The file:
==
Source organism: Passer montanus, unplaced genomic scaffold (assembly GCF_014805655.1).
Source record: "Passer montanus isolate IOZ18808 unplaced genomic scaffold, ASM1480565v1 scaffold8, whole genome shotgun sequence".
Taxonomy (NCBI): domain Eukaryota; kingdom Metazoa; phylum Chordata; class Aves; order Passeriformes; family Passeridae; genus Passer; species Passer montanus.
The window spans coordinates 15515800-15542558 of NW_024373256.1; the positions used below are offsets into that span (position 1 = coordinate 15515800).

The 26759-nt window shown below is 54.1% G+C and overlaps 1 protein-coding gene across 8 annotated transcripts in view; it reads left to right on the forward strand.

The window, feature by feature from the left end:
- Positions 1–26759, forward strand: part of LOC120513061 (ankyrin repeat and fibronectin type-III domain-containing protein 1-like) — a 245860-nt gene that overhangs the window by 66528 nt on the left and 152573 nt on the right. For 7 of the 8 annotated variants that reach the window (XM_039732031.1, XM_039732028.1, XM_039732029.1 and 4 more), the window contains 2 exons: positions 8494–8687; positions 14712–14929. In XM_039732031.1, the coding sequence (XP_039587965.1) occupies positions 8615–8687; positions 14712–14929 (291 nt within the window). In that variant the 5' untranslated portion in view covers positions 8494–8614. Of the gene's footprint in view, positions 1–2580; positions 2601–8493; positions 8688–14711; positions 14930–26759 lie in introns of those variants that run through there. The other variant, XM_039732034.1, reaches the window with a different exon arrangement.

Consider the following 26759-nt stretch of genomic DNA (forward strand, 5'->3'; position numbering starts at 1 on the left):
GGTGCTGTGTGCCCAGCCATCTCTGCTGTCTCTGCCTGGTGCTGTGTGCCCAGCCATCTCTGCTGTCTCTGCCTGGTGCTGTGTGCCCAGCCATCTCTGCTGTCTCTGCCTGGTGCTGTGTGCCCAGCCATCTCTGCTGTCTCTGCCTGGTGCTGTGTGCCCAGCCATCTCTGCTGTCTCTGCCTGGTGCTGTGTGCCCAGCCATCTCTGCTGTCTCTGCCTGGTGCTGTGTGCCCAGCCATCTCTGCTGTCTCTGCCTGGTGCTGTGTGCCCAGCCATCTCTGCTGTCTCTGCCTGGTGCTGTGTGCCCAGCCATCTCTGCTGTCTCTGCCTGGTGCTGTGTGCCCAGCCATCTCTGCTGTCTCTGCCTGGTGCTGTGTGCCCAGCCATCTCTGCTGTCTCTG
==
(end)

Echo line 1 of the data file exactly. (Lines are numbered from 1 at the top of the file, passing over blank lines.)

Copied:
Source organism: Passer montanus, unplaced genomic scaffold (assembly GCF_014805655.1).